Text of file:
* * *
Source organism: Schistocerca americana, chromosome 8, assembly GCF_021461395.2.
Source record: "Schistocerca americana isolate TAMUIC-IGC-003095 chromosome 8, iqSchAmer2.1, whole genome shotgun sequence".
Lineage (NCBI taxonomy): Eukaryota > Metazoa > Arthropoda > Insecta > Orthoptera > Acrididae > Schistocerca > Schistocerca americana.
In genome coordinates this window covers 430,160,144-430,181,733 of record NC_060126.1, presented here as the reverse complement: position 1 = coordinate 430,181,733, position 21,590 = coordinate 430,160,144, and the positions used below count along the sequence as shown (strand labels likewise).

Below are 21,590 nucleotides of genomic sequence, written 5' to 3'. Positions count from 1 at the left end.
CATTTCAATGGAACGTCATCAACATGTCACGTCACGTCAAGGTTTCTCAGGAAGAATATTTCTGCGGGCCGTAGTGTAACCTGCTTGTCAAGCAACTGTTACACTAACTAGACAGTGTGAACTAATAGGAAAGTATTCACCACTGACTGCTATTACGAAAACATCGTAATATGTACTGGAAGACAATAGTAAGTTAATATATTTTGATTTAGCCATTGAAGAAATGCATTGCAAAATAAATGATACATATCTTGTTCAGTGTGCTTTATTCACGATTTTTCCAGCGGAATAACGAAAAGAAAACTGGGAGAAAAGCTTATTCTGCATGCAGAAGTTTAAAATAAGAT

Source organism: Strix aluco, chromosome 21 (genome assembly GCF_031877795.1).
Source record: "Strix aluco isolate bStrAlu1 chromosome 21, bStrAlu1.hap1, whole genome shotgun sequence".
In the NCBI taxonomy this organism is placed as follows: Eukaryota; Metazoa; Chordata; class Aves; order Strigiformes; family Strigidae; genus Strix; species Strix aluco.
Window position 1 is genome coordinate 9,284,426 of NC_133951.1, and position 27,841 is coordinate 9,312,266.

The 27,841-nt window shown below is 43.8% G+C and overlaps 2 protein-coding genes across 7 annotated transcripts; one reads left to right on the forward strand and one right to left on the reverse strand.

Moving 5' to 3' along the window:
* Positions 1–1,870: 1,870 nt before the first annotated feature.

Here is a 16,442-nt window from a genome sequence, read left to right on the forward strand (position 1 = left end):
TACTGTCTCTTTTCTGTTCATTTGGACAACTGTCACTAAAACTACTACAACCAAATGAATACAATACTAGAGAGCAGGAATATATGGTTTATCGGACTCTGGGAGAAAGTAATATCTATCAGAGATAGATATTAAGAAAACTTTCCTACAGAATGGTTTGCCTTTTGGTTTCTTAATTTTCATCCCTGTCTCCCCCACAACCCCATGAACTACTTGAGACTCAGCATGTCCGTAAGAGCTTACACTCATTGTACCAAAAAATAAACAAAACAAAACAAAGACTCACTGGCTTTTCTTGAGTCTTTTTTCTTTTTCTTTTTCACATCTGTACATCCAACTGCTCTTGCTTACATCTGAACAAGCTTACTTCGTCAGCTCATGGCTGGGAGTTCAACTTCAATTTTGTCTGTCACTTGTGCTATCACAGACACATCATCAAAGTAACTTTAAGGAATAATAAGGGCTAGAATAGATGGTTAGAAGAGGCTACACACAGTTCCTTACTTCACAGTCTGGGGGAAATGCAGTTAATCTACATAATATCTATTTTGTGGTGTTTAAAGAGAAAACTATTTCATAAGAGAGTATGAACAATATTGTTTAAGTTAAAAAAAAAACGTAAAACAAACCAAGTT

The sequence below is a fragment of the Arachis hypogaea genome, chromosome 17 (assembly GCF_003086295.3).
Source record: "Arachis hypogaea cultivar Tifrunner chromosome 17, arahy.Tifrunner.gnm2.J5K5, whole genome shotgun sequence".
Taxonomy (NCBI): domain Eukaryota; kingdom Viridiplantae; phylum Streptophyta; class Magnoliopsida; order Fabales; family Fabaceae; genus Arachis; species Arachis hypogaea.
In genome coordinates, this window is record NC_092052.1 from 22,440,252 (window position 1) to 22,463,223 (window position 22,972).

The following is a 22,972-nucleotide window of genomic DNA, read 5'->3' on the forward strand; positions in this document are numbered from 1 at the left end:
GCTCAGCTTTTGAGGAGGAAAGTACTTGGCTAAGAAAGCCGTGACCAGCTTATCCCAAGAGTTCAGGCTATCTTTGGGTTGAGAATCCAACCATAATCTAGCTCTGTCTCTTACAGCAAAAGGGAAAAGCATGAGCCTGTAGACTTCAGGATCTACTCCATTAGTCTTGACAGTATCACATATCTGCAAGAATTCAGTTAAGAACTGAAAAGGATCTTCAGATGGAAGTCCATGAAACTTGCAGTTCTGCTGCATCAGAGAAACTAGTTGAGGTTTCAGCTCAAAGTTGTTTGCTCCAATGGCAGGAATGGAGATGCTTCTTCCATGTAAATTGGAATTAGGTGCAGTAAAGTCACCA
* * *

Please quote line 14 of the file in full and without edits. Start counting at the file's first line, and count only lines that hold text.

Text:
Here is a 16,442-nt window from a genome sequence, read left to right on the forward strand (position 1 = left end):